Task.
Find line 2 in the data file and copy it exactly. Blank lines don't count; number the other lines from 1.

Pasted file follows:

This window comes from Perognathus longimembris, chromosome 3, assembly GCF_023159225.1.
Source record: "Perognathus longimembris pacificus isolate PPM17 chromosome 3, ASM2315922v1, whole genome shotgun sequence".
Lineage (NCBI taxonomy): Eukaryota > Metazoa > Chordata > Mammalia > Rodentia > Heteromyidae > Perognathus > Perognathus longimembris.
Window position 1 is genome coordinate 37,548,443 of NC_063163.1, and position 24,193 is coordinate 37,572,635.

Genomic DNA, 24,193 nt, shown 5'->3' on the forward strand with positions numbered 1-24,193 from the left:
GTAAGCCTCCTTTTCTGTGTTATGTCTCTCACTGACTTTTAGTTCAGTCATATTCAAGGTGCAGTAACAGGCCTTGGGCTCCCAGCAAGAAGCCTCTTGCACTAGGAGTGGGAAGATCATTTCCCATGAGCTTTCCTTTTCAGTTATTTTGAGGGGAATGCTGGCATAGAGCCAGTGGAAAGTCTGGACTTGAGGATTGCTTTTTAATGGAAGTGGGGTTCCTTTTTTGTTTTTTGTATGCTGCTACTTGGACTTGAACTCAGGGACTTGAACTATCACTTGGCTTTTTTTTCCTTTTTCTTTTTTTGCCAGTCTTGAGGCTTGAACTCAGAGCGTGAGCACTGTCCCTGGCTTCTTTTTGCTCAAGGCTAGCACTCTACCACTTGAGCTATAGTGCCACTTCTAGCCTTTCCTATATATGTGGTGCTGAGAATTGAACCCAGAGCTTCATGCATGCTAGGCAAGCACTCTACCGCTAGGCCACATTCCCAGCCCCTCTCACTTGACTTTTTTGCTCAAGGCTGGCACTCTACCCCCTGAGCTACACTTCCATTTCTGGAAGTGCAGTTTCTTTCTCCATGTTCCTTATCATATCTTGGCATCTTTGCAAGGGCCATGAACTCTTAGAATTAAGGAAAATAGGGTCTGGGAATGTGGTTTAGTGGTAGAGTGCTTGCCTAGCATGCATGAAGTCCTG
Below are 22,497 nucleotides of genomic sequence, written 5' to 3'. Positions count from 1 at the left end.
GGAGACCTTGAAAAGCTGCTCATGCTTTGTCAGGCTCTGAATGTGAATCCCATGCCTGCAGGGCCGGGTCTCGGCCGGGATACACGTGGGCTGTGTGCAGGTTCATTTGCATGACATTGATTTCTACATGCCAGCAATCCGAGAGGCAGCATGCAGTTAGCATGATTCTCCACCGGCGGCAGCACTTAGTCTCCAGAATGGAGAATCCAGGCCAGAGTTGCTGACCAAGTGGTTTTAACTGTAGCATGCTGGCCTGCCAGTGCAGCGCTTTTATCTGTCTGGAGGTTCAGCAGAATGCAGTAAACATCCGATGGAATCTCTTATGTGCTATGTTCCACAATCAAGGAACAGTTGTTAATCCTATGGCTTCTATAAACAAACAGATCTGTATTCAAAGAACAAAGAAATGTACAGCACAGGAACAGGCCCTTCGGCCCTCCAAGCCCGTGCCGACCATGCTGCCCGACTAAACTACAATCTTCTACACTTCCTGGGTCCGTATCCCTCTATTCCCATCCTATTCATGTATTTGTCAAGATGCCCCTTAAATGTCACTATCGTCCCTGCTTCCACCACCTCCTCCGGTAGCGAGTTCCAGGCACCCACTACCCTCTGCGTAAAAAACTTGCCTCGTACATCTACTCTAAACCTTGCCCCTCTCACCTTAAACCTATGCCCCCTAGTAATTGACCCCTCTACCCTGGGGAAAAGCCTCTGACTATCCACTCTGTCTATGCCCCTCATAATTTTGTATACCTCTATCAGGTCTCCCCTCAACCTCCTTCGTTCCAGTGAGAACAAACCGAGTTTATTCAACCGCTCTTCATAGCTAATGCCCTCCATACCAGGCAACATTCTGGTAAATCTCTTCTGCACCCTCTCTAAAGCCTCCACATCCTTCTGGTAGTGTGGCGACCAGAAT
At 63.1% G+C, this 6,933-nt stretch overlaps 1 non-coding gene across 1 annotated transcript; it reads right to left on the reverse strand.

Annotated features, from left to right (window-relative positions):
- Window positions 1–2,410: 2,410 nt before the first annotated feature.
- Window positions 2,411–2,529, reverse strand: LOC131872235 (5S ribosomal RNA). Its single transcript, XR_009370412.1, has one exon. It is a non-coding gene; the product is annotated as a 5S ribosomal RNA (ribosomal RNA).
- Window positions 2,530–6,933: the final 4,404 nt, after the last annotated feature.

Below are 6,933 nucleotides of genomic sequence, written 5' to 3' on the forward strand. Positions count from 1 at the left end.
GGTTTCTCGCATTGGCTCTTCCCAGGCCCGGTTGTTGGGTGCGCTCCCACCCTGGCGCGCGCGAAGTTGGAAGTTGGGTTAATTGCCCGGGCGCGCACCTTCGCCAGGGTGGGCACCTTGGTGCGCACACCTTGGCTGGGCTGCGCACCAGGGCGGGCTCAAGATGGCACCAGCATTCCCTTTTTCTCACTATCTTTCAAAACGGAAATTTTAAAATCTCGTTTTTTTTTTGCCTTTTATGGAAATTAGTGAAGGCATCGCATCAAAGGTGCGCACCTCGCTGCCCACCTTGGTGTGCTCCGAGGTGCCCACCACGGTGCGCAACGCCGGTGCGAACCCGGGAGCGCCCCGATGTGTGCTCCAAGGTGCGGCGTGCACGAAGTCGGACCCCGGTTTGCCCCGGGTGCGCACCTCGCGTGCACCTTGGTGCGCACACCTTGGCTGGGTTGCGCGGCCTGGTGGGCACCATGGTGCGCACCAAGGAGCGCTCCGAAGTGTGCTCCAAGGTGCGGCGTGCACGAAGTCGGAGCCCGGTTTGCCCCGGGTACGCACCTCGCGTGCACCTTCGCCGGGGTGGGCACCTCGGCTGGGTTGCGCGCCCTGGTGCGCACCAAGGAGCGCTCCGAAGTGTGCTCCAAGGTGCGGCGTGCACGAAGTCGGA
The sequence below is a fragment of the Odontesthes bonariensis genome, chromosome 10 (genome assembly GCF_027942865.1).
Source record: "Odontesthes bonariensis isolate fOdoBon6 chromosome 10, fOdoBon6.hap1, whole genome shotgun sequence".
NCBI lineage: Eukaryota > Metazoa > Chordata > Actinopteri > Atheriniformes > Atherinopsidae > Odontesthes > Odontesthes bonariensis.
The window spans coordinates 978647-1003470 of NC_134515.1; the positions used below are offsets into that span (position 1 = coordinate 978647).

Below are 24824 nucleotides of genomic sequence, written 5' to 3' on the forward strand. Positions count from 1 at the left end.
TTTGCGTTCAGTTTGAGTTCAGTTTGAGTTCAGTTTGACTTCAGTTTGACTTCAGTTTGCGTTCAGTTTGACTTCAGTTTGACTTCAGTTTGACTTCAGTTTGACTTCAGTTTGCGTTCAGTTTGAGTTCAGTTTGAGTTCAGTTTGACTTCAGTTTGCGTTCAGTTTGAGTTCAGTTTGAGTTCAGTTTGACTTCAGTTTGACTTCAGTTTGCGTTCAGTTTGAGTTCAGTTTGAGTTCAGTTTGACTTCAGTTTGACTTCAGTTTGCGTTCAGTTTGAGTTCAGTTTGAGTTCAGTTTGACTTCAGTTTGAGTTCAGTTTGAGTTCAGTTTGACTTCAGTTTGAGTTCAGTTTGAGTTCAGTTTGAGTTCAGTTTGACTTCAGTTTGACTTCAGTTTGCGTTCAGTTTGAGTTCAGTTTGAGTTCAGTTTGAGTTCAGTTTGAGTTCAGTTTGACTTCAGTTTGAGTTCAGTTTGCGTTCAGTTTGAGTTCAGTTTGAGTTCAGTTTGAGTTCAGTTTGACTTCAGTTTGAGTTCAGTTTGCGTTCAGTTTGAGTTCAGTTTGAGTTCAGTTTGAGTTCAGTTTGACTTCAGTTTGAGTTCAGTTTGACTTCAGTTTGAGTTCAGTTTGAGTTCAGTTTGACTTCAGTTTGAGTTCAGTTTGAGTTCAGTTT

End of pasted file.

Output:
Source record: "Perognathus longimembris pacificus isolate PPM17 chromosome 3, ASM2315922v1, whole genome shotgun sequence".